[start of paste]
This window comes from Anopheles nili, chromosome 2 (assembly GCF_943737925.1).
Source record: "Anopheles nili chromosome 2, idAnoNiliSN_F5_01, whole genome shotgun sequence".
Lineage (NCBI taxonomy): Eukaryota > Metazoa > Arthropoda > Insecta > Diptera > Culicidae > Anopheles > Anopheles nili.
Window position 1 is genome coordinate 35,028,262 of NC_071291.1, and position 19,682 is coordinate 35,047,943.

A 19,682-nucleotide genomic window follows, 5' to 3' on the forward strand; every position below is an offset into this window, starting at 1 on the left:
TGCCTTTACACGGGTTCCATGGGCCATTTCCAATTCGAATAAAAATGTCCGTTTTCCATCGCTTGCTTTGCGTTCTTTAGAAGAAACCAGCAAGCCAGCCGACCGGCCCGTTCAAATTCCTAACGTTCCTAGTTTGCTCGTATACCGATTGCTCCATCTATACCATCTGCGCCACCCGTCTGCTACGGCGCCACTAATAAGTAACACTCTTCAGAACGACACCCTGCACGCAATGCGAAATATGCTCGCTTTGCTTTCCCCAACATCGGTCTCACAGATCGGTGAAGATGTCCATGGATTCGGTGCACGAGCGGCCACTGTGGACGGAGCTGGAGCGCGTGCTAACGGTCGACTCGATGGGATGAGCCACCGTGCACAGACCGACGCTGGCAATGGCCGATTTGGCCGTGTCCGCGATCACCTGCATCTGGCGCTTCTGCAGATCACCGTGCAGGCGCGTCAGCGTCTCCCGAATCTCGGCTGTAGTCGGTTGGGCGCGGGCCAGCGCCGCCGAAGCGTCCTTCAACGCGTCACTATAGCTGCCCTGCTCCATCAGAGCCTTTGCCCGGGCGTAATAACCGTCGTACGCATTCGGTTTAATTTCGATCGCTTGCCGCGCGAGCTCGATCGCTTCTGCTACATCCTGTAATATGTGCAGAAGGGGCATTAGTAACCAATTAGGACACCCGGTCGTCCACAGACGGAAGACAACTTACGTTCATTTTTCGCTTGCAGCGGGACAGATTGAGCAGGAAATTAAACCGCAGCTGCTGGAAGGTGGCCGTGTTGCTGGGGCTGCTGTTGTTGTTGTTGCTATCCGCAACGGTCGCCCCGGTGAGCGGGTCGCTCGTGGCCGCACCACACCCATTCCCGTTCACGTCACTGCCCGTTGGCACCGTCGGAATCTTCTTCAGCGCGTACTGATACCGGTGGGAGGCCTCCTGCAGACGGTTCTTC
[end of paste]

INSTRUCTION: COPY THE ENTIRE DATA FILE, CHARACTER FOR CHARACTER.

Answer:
This window comes from Anopheles nili, chromosome 2 (assembly GCF_943737925.1).
Source record: "Anopheles nili chromosome 2, idAnoNiliSN_F5_01, whole genome shotgun sequence".
Lineage (NCBI taxonomy): Eukaryota > Metazoa > Arthropoda > Insecta > Diptera > Culicidae > Anopheles > Anopheles nili.
Window position 1 is genome coordinate 35,028,262 of NC_071291.1, and position 19,682 is coordinate 35,047,943.

A 19,682-nucleotide genomic window follows, 5' to 3' on the forward strand; every position below is an offset into this window, starting at 1 on the left:
TGCCTTTACACGGGTTCCATGGGCCATTTCCAATTCGAATAAAAATGTCCGTTTTCCATCGCTTGCTTTGCGTTCTTTAGAAGAAACCAGCAAGCCAGCCGACCGGCCCGTTCAAATTCCTAACGTTCCTAGTTTGCTCGTATACCGATTGCTCCATCTATACCATCTGCGCCACCCGTCTGCTACGGCGCCACTAATAAGTAACACTCTTCAGAACGACACCCTGCACGCAATGCGAAATATGCTCGCTTTGCTTTCCCCAACATCGGTCTCACAGATCGGTGAAGATGTCCATGGATTCGGTGCACGAGCGGCCACTGTGGACGGAGCTGGAGCGCGTGCTAACGGTCGACTCGATGGGATGAGCCACCGTGCACAGACCGACGCTGGCAATGGCCGATTTGGCCGTGTCCGCGATCACCTGCATCTGGCGCTTCTGCAGATCACCGTGCAGGCGCGTCAGCGTCTCCCGAATCTCGGCTGTAGTCGGTTGGGCGCGGGCCAGCGCCGCCGAAGCGTCCTTCAACGCGTCACTATAGCTGCCCTGCTCCATCAGAGCCTTTGCCCGGGCGTAATAACCGTCGTACGCATTCGGTTTAATTTCGATCGCTTGCCGCGCGAGCTCGATCGCTTCTGCTACATCCTGTAATATGTGCAGAAGGGGCATTAGTAACCAATTAGGACACCCGGTCGTCCACAGACGGAAGACAACTTACGTTCATTTTTCGCTTGCAGCGGGACAGATTGAGCAGGAAATTAAACCGCAGCTGCTGGAAGGTGGCCGTGTTGCTGGGGCTGCTGTTGTTGTTGTTGCTATCCGCAACGGTCGCCCCGGTGAGCGGGTCGCTCGTGGCCGCACCACACCCATTCCCGTTCACGTCACTGCCCGTTGGCACCGTCGGAATCTTCTTCAGCGCGTACTGATACCGGTGGGAGGCCTCCTGCAGACGGTTCTTC